Ready, set, reopen during a pandemic?: Leelanau businesses both embrace and brace for tourists

As an essential food business, Cherry Republic was able to open on May 15. Staff have innovated by using signage, barriers, and even bear paw footprints inside the retail store to encourage social distancing. Photo courtesy of Cherry Republic.

By Jacob Wheeler

Sun editor

The bustle of late-May and the annual race toward Memorial Day weekend are obvious at businesses in Glen Arbor. At Boonedocks on Wednesday, Bob Ewing and his crew of workers in pickup trucks and baseball caps cleaned the deck and readied equipment at the outdoor bar. A Petoskey stone’s skip down M-109, realtor Rob Serbin’s phone was white hot with inquiries both for homes on the market and for vacant land. “Up north” seems even more desirable during a global pandemic and economic crisis.

Of course, there is NOTHING normal about this holiday weekend—the typical start to the tourism season in Leelanau County. The state, the nation, and the world remain on virtual lockdown—and yet, restaurants and bars in Northern Michigan were suddenly given the exclusive green light by Michigan Governor Gretchen Whitmer on Monday to reopen today—provided that they don’t exceed 50 percent capacity, keep (non-family member) customers 6 feet apart, and that both servers and customers wear masks (when they’re not eating).

Everywhere you look, businesses are adapting and innovating to stay afloat during these trying times. At Cherry Republic’s “Great Hall” in Glen Arbor, bear paw prints on the floor guide the customer on a one-way path through the retail store so those entering the store don’t rub shoulders with those checking out. At the Cherry Public House restaurant, the ice cream room is roped off from the dining area. Meanwhile, at the Leelanau Coffee Roasting Company on Wednesday, co-owner Steve Arens was building a walkup takeout window that opens to the parking lot. In Empire, Grocers Daughter Chocolate fills phone and Internet orders and leaves your chocolate on a shelf outside the front door when you arrive. Across M-22, Shipwreck Café customers grab their sandwiches inside and eat them at outdoor picnic tables.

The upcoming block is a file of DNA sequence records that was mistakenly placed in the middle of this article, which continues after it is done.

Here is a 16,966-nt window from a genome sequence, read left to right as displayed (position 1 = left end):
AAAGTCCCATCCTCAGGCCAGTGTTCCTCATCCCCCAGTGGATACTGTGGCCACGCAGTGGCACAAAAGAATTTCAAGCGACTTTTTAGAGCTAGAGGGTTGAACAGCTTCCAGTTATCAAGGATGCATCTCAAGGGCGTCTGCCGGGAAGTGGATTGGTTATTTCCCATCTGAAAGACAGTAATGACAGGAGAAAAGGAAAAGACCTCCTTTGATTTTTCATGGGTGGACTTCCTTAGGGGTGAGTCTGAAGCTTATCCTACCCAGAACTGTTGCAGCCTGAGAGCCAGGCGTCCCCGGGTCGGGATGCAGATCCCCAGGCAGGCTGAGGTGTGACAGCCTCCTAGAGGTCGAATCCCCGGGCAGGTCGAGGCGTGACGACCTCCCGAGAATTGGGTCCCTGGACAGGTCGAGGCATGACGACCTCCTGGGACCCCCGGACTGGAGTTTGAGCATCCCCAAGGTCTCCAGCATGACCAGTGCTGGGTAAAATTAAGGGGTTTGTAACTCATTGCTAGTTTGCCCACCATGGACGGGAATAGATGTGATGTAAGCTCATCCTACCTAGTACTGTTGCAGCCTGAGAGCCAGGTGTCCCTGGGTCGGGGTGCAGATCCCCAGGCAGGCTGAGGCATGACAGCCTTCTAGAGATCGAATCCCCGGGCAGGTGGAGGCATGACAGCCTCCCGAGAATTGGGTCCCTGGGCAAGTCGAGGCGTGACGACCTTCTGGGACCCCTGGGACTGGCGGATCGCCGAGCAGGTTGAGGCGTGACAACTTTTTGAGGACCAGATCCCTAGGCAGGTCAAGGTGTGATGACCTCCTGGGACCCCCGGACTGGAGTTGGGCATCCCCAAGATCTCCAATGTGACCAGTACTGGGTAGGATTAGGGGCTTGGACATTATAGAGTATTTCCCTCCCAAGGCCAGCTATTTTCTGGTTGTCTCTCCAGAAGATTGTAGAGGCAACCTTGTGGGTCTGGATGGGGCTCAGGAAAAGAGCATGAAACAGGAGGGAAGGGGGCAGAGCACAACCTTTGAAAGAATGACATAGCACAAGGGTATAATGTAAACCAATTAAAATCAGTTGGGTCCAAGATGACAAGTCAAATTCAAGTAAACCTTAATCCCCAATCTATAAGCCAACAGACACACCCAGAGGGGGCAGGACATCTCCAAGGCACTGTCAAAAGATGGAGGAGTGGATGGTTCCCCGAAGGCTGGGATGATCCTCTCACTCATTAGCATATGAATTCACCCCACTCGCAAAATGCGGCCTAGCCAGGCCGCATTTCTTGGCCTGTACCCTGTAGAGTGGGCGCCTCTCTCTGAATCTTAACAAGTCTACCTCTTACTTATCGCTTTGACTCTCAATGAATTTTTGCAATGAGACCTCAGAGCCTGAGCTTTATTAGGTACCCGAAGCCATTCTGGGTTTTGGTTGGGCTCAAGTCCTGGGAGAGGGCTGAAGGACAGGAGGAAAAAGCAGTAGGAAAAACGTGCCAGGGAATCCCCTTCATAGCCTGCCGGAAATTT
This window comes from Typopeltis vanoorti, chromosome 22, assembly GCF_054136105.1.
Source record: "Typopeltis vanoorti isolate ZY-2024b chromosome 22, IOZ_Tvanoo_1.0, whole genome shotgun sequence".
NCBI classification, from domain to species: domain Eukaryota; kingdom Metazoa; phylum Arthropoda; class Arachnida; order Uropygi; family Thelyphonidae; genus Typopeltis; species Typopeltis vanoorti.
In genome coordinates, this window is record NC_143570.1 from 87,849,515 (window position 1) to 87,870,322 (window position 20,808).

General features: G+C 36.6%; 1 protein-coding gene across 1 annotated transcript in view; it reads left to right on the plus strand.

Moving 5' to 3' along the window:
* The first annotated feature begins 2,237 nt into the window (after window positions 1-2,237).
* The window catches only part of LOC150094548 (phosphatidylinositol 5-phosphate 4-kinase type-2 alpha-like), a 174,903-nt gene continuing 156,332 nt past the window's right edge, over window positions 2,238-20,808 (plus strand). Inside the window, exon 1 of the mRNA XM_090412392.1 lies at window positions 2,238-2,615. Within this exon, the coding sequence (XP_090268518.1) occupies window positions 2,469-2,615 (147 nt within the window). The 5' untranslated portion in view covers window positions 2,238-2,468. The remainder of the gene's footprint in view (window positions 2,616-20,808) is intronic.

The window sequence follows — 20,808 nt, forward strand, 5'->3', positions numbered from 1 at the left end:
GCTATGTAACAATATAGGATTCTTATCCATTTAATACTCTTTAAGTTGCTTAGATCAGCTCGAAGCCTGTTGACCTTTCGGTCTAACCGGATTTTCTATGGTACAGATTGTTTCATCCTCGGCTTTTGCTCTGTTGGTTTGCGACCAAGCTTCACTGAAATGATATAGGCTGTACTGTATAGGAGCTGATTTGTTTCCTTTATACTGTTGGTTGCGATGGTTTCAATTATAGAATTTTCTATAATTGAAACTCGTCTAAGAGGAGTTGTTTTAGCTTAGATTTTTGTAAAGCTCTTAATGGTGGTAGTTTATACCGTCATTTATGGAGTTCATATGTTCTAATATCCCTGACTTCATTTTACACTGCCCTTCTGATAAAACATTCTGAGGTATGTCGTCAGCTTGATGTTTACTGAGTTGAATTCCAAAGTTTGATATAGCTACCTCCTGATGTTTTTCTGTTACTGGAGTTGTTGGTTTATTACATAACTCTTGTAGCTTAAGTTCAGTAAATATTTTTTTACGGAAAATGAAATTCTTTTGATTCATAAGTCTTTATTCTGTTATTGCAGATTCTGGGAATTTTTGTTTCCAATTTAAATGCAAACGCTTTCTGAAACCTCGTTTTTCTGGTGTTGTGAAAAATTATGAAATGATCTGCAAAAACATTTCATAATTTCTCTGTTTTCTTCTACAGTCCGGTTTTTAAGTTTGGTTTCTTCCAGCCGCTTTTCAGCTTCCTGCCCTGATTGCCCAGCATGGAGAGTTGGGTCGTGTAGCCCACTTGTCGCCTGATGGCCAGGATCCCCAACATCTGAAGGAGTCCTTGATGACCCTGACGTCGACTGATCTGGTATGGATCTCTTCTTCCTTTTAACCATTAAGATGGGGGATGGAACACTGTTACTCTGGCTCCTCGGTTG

Crisis breeds innovation, and we’re trying to gather and tell those stories this summer in the Glen Arbor Sun.

No one knows how busy—or not—this Memorial Day weekend will be. Many in southern Michigan will clamor to come up north, play on our beaches, dunes and forests, and peruse our restaurants. (Downstate restaurants and bars remain closed, or open for curbside only). The Sleeping Bear Dunes National Lakeshore announced yesterday that popular trails, parking lots, the Dune Climb and the Sleeping Bear Heritage Trail would reopen today. Some expect a mad dash of tourists this weekend. A recent survey conducted by MyNorth Media (the publisher of Traverse Magazine) concluded that regional travel is expected to remain popular over the next few months. Of the 600 people surveyed, a majority plan to travel, and northern Michigan is a top destination. MyNorth will release that survey soon.

Many would come from metropolitan regions hard-hit by COVID-19. There is a palpable fear that coronavirus cases in Northern Michigan could surge within the next two weeks following Memorial Day weekend. Documented cases of COVID are virtually frozen at the moment, with 11 cases in Leelanau County, and no deaths.

But short-term rentals are still banned, and hotels are not permitted to rent rooms to anyone who’s not an essential worker. So where would the tourists stay? The governor’s office allows travel between residences, but dissuades Michiganders from traveling for tourism purposes. It’s anybody’s guess what will happen this weekend.

Who plans to reopen

Here’s a brief list of restaurants in the Sleeping Bear and Glen Arbor region that plan to reopen their brick and mortar establishments this weekend. (We’ll add to, and amend, this list as necessary. We have pasted messages from the businesses’ Facebook pages:

In Empire

Both Joe’s Friendly Tavern and the Empire Village Inn will be open starting tomorrow, offering limited indoor seating, disposable menus, disposable individually packaged silverware, disposable condiments. Order at the host stand, we will assign you a table and a “service engineer” will take care of you from there. We will not serve parties larger than 6 at this time for obvious reasons

Shipwreck Café. Takeout from counter, picnic tables outside.

In Glen Arbor